Ail Indian word meaning “forget” or “good earth.”
(YTB‑257: dp. 400; l. 110'; b. 27'; dr. 11'4"; s. 12 k.; cpl. 12; a. 2 .50 cal. mg.; cl. Cahto)
Minooka (YTB‑257) was laid down as YT‑257 by Anderson and Christofani, San Francisco, Calif., 4 November 1943; named Minooka 5 January 1944; launched 22 April 1944; sponsored by Mrs. Walter D. Anderson; reclassified YTB‑257 on 15 May 1944; and completed and placed in service at Mare Island Navy Yard 8 August 1944.
Assigned to duty with Service Squadron 2, Minooka steamed to Pearl Harbor prior to beginning tug and towing duty in the central Pacific. As the thrust of American seapower moved westward toward the heart of the Japanese Empire, the tug maintained a busy schedule of supporting the Pacific Fleet. After the capture of Okinawa, Minooka carried out a variety of towing missions in waters of that important American base. The Naval Operating Base at Okinawa assumed operational control of the tug 11 August 1945.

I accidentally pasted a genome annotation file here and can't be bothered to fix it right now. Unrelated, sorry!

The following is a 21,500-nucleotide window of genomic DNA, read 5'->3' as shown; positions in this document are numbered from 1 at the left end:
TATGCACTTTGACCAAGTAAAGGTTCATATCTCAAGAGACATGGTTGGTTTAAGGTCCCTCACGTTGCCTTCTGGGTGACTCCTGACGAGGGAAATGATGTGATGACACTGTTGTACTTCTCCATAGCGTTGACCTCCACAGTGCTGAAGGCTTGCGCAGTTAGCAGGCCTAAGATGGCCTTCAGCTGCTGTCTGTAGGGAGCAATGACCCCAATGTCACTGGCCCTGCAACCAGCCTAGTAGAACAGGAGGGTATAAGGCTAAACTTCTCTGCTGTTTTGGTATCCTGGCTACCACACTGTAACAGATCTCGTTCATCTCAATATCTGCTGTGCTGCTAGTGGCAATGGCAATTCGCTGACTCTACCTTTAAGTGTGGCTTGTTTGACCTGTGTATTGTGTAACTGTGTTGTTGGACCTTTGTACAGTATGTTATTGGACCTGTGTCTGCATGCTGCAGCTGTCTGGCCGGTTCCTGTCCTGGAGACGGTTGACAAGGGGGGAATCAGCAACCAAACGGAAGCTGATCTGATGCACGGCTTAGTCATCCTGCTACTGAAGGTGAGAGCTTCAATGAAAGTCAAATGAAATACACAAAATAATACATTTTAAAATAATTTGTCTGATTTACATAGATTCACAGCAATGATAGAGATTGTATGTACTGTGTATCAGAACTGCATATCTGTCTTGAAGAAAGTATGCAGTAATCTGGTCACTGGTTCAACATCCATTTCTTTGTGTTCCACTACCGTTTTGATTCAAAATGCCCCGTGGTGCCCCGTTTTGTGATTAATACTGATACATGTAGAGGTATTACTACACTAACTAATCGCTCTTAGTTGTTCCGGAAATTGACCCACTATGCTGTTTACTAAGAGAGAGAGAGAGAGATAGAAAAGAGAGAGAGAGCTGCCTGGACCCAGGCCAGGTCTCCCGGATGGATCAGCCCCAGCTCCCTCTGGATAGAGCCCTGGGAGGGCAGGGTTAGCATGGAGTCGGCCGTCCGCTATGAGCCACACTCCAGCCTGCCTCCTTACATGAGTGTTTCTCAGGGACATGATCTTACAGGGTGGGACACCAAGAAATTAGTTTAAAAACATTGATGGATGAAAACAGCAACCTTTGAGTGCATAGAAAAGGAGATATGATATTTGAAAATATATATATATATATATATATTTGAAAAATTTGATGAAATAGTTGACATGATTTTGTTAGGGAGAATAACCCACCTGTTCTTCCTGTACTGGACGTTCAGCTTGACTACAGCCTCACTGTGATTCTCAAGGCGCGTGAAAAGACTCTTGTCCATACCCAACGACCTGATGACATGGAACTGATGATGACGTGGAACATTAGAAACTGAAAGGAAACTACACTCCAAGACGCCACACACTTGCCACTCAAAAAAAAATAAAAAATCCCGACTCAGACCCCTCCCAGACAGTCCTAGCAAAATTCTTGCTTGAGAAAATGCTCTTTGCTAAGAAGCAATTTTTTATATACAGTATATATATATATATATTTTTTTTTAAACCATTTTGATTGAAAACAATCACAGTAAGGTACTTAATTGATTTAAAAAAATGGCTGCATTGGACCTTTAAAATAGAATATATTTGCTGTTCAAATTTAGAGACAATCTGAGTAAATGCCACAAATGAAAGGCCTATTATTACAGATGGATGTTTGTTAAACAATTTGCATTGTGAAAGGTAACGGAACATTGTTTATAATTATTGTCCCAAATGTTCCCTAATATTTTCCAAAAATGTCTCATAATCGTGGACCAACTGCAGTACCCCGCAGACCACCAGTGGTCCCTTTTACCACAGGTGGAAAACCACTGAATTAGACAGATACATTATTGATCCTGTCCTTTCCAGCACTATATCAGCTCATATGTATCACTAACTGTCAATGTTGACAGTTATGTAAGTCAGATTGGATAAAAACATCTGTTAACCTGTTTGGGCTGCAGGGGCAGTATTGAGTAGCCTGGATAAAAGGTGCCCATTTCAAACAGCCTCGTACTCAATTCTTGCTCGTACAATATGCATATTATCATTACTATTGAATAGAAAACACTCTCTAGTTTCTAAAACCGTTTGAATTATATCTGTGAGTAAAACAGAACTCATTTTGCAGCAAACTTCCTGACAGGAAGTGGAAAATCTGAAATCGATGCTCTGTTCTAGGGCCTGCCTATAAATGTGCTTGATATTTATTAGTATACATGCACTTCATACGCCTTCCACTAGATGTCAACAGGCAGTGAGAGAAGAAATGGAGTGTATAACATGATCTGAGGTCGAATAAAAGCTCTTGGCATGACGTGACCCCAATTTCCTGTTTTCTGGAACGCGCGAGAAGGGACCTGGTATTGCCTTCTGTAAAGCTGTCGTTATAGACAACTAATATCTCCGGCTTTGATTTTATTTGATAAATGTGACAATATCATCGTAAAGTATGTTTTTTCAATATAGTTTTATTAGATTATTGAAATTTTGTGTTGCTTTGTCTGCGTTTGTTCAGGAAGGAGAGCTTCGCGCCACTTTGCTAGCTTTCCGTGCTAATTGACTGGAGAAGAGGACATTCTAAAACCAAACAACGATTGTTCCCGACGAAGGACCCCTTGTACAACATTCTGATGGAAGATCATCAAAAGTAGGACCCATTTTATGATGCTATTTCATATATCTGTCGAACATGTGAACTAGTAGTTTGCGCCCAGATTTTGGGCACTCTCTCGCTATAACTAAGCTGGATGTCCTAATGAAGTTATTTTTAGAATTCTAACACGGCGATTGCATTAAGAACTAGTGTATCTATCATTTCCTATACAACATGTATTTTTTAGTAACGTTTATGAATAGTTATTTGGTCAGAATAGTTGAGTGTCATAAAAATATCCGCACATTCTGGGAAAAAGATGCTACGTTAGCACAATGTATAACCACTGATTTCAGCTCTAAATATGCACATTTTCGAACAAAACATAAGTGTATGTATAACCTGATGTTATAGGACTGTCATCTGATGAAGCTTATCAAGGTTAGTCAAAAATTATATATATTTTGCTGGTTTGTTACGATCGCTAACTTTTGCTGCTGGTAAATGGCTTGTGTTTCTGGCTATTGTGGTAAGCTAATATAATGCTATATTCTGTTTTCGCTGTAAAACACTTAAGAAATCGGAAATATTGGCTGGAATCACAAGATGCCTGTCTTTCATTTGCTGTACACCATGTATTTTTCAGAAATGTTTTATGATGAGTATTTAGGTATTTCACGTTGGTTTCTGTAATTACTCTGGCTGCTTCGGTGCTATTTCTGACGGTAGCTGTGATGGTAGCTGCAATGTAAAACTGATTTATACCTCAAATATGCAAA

Minooka continued to serve in the western Pacific, but she sustained structural damage from the vicious typhoons which struck Okinawa in the autumn of 1945. During 1946, she served at Sasebo, Japan, and in November she aided ships operating at Tsingtao, China. On 30 May 1947 she was sold to the Nationalist Chinese Board of Supplies, and her name was struck from the Navy list 10 June 1947.